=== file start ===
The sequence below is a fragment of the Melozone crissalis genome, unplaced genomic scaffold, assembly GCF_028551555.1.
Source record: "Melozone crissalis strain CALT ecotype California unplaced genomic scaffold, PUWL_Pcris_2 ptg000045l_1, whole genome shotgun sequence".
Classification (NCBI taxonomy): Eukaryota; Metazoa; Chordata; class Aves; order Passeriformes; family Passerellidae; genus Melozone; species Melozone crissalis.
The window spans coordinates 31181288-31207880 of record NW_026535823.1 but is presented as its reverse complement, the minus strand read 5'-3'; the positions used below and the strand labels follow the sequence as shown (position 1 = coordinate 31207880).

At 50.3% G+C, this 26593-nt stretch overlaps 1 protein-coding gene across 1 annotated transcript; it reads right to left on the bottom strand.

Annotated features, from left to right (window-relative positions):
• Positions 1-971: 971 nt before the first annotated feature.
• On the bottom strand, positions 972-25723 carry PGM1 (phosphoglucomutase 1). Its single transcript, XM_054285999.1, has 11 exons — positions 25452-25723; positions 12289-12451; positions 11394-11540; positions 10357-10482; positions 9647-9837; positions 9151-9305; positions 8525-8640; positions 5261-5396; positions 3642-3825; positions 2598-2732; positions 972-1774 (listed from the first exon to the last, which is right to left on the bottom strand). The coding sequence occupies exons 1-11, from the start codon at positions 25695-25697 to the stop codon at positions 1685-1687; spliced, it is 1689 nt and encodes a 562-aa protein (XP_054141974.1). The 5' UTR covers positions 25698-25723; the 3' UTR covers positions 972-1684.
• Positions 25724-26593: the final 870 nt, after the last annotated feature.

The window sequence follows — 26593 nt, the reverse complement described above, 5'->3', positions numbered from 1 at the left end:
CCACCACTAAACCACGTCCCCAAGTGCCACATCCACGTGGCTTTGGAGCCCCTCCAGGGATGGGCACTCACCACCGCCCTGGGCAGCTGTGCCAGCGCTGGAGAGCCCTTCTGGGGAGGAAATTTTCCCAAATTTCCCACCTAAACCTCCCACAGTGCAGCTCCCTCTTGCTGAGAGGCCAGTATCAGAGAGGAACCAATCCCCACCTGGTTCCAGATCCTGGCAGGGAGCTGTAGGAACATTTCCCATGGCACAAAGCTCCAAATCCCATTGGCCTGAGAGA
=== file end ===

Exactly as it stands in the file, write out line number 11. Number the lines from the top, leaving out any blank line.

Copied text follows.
CCACCACTAAACCACGTCCCCAAGTGCCACATCCACGTGGCTTTGGAGCCCCTCCAGGGATGGGCACTCACCACCGCCCTGGGCAGCTGTGCCAGCGCTGGAGAGCCCTTCTGGGGAGGAAATTTTCCCAAATTTCCCACCTAAACCTCCCACAGTGCAGCTCCCTCTTGCTGAGAGGCCAGTATCAGAGAGGAACCAATCCCCACCTGGTTCCAGATCCTGGCAGGGAGCTGTAGGAACATTTCCCATGGCACAAAGCTCCAAATCCCATTGGCCTGAGAGA